When her parents heard about the Beeve Foundation’s work they decided to seek its help in an attempt to restore their daughter’s eyesight and alleviate her suffering. Together, they embarked on a long journey.
“It took 16 hours to get from the island where I lived to the mainland of Fiji. Then we traveled another 12 or so hours to reach Turtle Island, where the Beeve Foundation was at,” recalled Narayan.
The Beeve Foundation for World Eye & Health is a non-profit organization that seeks to provide eye care to the residents of Fiji, located in Southeast Asia.
Founded by Jerold Beeve of La Cañada Flintridge, an ophthalmologist practicing in Glendale, the organization has conducted 19 missions to Fiji so far and more than 2000 total surgical eye procedures for Fijians.
Hundreds of patients pour into Savusavu Hospital during the week that the Beeve Foundation visits Fiji, some traveling very long distances, as Narayan had. Although not all can be treated successfully, the team of doctors works more than 12 hours each day to improve the health of patients.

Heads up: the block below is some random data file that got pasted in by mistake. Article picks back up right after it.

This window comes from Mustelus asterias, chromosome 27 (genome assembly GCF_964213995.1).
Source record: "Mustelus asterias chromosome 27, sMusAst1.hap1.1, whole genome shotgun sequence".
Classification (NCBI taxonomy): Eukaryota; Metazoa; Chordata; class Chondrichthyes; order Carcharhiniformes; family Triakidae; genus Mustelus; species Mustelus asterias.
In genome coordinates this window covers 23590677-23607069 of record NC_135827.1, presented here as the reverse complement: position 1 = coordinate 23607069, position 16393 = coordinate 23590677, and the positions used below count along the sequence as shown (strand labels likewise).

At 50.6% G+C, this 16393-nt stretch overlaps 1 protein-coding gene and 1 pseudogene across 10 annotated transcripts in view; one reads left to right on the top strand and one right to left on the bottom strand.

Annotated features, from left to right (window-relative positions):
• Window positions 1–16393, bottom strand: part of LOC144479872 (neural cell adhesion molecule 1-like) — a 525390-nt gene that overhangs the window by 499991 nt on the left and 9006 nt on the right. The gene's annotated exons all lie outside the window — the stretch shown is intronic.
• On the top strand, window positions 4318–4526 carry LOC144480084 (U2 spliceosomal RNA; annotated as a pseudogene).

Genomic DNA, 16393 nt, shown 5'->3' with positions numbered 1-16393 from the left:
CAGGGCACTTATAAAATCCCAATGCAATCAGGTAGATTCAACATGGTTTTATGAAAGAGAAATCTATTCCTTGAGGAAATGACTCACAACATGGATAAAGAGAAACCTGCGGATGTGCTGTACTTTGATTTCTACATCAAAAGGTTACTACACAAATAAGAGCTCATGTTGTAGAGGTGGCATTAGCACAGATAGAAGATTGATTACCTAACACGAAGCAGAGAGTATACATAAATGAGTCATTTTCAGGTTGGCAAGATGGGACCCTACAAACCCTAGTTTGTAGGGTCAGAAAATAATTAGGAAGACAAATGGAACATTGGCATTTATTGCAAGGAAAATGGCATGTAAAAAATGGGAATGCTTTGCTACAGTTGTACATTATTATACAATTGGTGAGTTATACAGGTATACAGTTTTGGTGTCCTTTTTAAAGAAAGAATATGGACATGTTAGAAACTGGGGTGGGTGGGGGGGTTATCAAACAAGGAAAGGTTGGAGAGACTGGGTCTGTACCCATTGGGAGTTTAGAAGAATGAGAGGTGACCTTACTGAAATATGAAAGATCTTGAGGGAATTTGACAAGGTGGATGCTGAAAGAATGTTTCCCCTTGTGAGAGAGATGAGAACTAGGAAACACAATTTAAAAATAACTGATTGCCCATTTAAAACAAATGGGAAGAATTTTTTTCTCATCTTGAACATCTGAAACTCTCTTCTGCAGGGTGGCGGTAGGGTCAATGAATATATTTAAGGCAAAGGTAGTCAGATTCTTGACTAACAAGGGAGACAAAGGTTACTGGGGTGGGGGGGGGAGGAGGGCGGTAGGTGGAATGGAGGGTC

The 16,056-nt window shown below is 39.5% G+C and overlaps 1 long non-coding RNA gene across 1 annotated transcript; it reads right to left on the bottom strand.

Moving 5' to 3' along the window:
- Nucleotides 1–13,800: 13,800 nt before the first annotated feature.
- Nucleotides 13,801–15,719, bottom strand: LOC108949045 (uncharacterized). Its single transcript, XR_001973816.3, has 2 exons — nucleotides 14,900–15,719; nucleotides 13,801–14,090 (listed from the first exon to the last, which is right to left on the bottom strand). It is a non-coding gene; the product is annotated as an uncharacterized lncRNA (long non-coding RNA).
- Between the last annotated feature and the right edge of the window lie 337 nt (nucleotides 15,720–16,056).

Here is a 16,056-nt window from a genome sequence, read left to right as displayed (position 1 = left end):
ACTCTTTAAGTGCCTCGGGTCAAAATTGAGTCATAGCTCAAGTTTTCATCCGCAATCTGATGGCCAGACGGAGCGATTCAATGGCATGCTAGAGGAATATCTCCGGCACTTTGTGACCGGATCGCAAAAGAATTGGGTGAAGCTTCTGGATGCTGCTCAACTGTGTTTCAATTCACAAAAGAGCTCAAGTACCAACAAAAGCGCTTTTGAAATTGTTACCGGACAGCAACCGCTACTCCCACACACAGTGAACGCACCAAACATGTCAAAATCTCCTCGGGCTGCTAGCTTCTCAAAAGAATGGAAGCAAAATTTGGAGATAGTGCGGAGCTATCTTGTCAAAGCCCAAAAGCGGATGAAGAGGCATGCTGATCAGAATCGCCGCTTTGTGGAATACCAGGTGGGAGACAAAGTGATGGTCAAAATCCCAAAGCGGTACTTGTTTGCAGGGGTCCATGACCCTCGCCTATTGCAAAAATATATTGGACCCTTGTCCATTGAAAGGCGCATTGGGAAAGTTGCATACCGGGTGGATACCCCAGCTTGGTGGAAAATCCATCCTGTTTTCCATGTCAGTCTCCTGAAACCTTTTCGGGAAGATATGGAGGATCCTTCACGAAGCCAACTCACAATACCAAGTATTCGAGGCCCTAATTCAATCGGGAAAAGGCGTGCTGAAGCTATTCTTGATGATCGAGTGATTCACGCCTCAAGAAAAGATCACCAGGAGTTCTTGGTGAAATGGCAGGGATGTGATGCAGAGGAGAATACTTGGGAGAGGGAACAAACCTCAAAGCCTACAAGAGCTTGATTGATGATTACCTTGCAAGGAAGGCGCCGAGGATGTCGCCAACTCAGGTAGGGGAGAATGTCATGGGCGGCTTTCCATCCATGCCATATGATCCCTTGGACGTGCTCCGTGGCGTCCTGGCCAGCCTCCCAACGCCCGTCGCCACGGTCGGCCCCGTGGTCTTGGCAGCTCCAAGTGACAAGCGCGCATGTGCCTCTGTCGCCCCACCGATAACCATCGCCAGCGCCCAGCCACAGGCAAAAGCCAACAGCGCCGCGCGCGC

In 1997, Narayan was the first patient in Fiji to receive the corneal transplant, successfully regaining vision in her left eye. While still legally blind in her right eye, she completed high school and college, and went on to receive her teaching credentials.
“Sometimes, it got difficult getting through schooling and becoming a teacher,” she noted. “The fourth graders that I teach would leave the classroom to play outside, while I stayed inside by myself.”